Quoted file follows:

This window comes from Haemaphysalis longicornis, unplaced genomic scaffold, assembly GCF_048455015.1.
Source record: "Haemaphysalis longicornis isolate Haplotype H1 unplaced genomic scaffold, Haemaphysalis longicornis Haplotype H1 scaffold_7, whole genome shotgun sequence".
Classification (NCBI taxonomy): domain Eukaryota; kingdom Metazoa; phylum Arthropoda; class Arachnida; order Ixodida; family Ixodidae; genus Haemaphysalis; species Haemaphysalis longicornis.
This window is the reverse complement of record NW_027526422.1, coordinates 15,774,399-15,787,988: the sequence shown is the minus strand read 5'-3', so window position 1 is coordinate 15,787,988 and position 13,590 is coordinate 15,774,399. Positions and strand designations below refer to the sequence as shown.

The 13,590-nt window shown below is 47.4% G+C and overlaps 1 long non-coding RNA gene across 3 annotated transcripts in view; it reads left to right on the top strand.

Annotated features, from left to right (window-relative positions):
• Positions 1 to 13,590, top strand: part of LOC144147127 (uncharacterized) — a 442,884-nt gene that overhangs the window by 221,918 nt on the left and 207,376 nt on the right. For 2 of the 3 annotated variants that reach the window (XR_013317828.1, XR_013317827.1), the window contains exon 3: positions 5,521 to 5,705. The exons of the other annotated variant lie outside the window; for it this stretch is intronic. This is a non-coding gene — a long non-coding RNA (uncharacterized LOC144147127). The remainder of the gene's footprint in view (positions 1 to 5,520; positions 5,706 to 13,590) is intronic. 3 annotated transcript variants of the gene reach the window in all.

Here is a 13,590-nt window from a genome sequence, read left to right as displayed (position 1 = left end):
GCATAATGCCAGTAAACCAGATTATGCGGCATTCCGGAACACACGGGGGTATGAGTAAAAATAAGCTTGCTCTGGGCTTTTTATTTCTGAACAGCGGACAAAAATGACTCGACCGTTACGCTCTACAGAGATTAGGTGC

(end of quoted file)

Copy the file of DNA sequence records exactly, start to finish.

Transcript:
This window comes from Haemaphysalis longicornis, unplaced genomic scaffold, assembly GCF_048455015.1.
Source record: "Haemaphysalis longicornis isolate Haplotype H1 unplaced genomic scaffold, Haemaphysalis longicornis Haplotype H1 scaffold_7, whole genome shotgun sequence".
Classification (NCBI taxonomy): domain Eukaryota; kingdom Metazoa; phylum Arthropoda; class Arachnida; order Ixodida; family Ixodidae; genus Haemaphysalis; species Haemaphysalis longicornis.
This window is the reverse complement of record NW_027526422.1, coordinates 15,774,399-15,787,988: the sequence shown is the minus strand read 5'-3', so window position 1 is coordinate 15,787,988 and position 13,590 is coordinate 15,774,399. Positions and strand designations below refer to the sequence as shown.

The 13,590-nt window shown below is 47.4% G+C and overlaps 1 long non-coding RNA gene across 3 annotated transcripts in view; it reads left to right on the top strand.

Annotated features, from left to right (window-relative positions):
• Positions 1 to 13,590, top strand: part of LOC144147127 (uncharacterized) — a 442,884-nt gene that overhangs the window by 221,918 nt on the left and 207,376 nt on the right. For 2 of the 3 annotated variants that reach the window (XR_013317828.1, XR_013317827.1), the window contains exon 3: positions 5,521 to 5,705. The exons of the other annotated variant lie outside the window; for it this stretch is intronic. This is a non-coding gene — a long non-coding RNA (uncharacterized LOC144147127). The remainder of the gene's footprint in view (positions 1 to 5,520; positions 5,706 to 13,590) is intronic. 3 annotated transcript variants of the gene reach the window in all.

Here is a 13,590-nt window from a genome sequence, read left to right as displayed (position 1 = left end):
GCATAATGCCAGTAAACCAGATTATGCGGCATTCCGGAACACACGGGGGTATGAGTAAAAATAAGCTTGCTCTGGGCTTTTTATTTCTGAACAGCGGACAAAAATGACTCGACCGTTACGCTCTACAGAGATTAGGTGC